I have been metal detecting since 1974, so I guess you could say I have acquired "some experience" in the hobby. It is the dreams of every detecting enthusiast to one day uncover a gold coin. That dream recently came true for me, after 37+ years of searching.
I received permission from the construction crew supervisor to search along a stretch of a new road going through an old property. After several days of this, I met the owner of the property where the road was going through and he gave me permission to also search on his property.
I had found several old items already and my hopes were really high for making some good finds. Since I had already found an old piece of cut Spanish silver, I thought I might find the elusive "bust coin". Something that has eluded me all these years, even though I have recovered coins older than that but never did I expect to make an even better find, one that had also eluded me all those years. Pull tabs had been plentiful in this area and I got a signal that I figured was "just another tab". Imagine my extreme surprise and elation when I looked down and saw a little round gold disc in the dark soil! All I can tell you is that the thrill of finding a gold coin is everything you expect it would be and more! Upon a quick examination, I realized that not only had I found a gold coin, but a rather uncommon gold coin. It turned out to be an 1840-C (Charlotte NC mint) quarter eagle (2 1/2 dollar gold coin). Not only was the coin rare and low mintage but it was also in near mint condition.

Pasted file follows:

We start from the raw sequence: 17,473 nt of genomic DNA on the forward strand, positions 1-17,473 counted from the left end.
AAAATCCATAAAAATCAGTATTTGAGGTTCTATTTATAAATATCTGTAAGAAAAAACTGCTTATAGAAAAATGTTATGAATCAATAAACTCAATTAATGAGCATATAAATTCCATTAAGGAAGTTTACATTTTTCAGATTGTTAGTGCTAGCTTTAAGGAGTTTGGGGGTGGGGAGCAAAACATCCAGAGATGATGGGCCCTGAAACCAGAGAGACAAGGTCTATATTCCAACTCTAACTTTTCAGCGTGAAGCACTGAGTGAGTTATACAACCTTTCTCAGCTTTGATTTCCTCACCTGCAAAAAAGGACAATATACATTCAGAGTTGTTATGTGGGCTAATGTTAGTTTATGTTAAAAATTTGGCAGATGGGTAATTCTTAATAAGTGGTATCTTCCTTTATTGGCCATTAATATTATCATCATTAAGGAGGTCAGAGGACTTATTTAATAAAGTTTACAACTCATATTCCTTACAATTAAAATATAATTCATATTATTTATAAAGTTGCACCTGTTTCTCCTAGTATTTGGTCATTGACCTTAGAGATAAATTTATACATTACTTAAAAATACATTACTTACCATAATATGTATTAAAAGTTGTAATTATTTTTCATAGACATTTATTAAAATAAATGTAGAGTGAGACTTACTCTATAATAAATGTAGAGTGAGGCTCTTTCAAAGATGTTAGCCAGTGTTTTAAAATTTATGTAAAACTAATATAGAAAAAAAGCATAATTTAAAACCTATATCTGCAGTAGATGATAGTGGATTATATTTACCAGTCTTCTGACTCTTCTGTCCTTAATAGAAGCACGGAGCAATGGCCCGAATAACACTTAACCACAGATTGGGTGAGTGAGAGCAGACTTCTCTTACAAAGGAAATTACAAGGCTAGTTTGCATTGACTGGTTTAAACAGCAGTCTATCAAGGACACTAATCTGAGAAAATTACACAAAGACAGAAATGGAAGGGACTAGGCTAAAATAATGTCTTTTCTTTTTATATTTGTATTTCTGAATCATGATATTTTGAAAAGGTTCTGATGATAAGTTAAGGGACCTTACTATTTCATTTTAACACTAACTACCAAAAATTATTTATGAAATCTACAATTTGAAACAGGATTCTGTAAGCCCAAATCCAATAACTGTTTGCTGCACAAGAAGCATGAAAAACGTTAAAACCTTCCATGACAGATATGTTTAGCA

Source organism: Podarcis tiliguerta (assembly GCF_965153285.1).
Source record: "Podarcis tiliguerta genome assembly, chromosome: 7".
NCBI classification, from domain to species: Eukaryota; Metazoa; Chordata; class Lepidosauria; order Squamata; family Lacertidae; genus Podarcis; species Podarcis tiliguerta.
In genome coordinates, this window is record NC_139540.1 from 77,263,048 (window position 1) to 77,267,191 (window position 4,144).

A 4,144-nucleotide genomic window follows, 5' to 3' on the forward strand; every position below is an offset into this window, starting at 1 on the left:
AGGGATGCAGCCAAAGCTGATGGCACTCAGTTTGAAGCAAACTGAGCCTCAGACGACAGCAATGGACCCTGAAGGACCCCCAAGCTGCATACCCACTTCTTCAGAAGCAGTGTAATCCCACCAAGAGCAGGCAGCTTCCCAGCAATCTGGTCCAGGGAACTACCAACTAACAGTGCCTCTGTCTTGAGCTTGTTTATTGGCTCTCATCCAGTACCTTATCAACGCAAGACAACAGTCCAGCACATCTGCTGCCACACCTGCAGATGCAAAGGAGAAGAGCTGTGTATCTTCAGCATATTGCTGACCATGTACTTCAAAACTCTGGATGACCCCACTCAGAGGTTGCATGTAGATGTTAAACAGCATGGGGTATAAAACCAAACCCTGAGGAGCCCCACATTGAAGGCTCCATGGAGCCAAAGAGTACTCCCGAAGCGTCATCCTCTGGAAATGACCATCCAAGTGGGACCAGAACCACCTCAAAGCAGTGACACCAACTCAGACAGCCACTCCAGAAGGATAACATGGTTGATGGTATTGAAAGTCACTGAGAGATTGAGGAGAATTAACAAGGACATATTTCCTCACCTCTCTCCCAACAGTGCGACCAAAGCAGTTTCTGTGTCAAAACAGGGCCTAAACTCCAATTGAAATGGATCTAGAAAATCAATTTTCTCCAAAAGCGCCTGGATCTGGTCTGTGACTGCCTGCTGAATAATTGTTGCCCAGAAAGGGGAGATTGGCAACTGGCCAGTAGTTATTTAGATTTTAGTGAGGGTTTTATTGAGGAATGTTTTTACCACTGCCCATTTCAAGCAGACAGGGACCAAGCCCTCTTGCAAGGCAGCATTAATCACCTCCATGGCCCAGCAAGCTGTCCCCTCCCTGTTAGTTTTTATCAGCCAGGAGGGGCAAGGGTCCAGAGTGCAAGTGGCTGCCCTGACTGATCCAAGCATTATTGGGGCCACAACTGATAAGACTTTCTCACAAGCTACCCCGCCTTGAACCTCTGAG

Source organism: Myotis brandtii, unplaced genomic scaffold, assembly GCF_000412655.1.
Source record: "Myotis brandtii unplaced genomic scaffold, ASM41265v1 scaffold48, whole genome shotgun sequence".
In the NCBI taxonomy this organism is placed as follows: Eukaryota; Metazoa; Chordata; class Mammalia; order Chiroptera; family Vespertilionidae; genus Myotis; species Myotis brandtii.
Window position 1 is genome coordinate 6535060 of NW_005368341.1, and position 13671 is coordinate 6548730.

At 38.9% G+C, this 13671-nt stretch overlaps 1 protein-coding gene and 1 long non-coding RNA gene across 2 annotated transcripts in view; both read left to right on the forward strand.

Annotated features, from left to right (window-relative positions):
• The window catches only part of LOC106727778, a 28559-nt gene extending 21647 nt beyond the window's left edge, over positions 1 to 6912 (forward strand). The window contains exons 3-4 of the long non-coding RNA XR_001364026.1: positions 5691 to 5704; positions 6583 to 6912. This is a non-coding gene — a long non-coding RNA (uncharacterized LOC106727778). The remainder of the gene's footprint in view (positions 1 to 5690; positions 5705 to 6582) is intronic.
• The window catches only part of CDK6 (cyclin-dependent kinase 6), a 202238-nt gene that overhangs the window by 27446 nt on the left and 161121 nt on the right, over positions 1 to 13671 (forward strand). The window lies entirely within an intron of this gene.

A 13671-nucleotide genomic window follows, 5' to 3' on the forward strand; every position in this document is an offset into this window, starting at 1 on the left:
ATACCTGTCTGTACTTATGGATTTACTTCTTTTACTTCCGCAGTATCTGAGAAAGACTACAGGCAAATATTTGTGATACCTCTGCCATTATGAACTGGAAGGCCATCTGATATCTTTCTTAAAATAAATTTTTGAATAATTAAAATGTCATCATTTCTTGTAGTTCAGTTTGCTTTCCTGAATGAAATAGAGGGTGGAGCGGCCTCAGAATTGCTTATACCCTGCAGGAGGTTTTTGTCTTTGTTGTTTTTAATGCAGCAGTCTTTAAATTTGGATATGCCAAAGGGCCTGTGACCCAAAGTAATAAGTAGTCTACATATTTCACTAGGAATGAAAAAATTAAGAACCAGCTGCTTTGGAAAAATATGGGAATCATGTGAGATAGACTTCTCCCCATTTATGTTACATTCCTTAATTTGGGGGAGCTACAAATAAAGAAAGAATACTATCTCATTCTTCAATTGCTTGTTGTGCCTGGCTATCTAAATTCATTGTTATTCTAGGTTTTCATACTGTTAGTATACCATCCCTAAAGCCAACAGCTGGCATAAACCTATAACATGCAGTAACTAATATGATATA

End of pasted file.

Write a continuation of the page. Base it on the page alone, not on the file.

I own both a regular T2 and a T2 LTD. Both have been excellent machines and I have made many fantastic recoveries with them going back over sites that I have hunted for years and thought there was nothing left. I keep the T2 set up with the small 5-inch coil for working in and around iron infested areas and the T2 LTD with the regular coil and the boost mode for finding those previously "too deep to get a signal" targets. The Teknetics machines continue to amaze me with the consistent finds I make with them.
Duane Caldwell (known online as "Buzzardjaws")